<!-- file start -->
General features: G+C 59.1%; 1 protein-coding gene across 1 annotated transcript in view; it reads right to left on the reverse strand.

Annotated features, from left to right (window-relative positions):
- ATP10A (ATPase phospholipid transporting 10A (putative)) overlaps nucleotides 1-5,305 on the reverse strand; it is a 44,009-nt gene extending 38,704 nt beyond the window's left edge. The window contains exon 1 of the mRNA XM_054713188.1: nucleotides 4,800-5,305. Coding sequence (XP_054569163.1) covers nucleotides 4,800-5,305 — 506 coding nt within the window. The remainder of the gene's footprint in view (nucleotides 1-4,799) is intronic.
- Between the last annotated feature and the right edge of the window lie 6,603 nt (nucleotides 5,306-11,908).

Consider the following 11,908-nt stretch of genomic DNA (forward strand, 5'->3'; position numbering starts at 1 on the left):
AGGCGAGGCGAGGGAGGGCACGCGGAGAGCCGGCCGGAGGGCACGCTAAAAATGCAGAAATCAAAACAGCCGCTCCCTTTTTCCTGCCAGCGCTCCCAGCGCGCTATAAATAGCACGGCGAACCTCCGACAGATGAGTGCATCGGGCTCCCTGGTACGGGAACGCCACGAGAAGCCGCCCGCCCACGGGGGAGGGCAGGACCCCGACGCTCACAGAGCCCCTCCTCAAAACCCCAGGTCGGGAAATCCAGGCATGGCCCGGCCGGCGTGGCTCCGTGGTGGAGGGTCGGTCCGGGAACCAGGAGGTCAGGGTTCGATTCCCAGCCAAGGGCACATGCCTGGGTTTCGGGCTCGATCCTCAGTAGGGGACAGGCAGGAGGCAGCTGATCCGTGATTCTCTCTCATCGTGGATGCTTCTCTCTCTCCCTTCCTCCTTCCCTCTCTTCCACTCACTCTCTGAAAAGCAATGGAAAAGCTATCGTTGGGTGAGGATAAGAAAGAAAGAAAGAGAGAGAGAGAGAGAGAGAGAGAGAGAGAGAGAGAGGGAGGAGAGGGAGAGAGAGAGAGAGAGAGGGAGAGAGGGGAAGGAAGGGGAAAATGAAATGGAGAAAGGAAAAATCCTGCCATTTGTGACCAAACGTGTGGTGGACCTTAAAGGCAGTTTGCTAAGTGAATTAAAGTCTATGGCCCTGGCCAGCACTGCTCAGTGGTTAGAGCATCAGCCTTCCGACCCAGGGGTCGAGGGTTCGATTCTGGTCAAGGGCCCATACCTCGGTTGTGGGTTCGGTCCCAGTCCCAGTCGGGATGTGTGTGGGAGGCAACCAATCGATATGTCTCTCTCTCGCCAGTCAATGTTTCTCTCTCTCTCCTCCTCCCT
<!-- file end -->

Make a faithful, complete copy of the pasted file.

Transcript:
General features: G+C 59.1%; 1 protein-coding gene across 1 annotated transcript in view; it reads right to left on the reverse strand.

Annotated features, from left to right (window-relative positions):
- ATP10A (ATPase phospholipid transporting 10A (putative)) overlaps nucleotides 1-5,305 on the reverse strand; it is a 44,009-nt gene extending 38,704 nt beyond the window's left edge. The window contains exon 1 of the mRNA XM_054713188.1: nucleotides 4,800-5,305. Coding sequence (XP_054569163.1) covers nucleotides 4,800-5,305 — 506 coding nt within the window. The remainder of the gene's footprint in view (nucleotides 1-4,799) is intronic.
- Between the last annotated feature and the right edge of the window lie 6,603 nt (nucleotides 5,306-11,908).

Consider the following 11,908-nt stretch of genomic DNA (forward strand, 5'->3'; position numbering starts at 1 on the left):
AGGCGAGGCGAGGGAGGGCACGCGGAGAGCCGGCCGGAGGGCACGCTAAAAATGCAGAAATCAAAACAGCCGCTCCCTTTTTCCTGCCAGCGCTCCCAGCGCGCTATAAATAGCACGGCGAACCTCCGACAGATGAGTGCATCGGGCTCCCTGGTACGGGAACGCCACGAGAAGCCGCCCGCCCACGGGGGAGGGCAGGACCCCGACGCTCACAGAGCCCCTCCTCAAAACCCCAGGTCGGGAAATCCAGGCATGGCCCGGCCGGCGTGGCTCCGTGGTGGAGGGTCGGTCCGGGAACCAGGAGGTCAGGGTTCGATTCCCAGCCAAGGGCACATGCCTGGGTTTCGGGCTCGATCCTCAGTAGGGGACAGGCAGGAGGCAGCTGATCCGTGATTCTCTCTCATCGTGGATGCTTCTCTCTCTCCCTTCCTCCTTCCCTCTCTTCCACTCACTCTCTGAAAAGCAATGGAAAAGCTATCGTTGGGTGAGGATAAGAAAGAAAGAAAGAGAGAGAGAGAGAGAGAGAGAGAGAGAGAGAGAGAGGGAGGAGAGGGAGAGAGAGAGAGAGAGAGGGAGAGAGGGGAAGGAAGGGGAAAATGAAATGGAGAAAGGAAAAATCCTGCCATTTGTGACCAAACGTGTGGTGGACCTTAAAGGCAGTTTGCTAAGTGAATTAAAGTCTATGGCCCTGGCCAGCACTGCTCAGTGGTTAGAGCATCAGCCTTCCGACCCAGGGGTCGAGGGTTCGATTCTGGTCAAGGGCCCATACCTCGGTTGTGGGTTCGGTCCCAGTCCCAGTCGGGATGTGTGTGGGAGGCAACCAATCGATATGTCTCTCTCTCGCCAGTCAATGTTTCTCTCTCTCTCCTCCTCCCT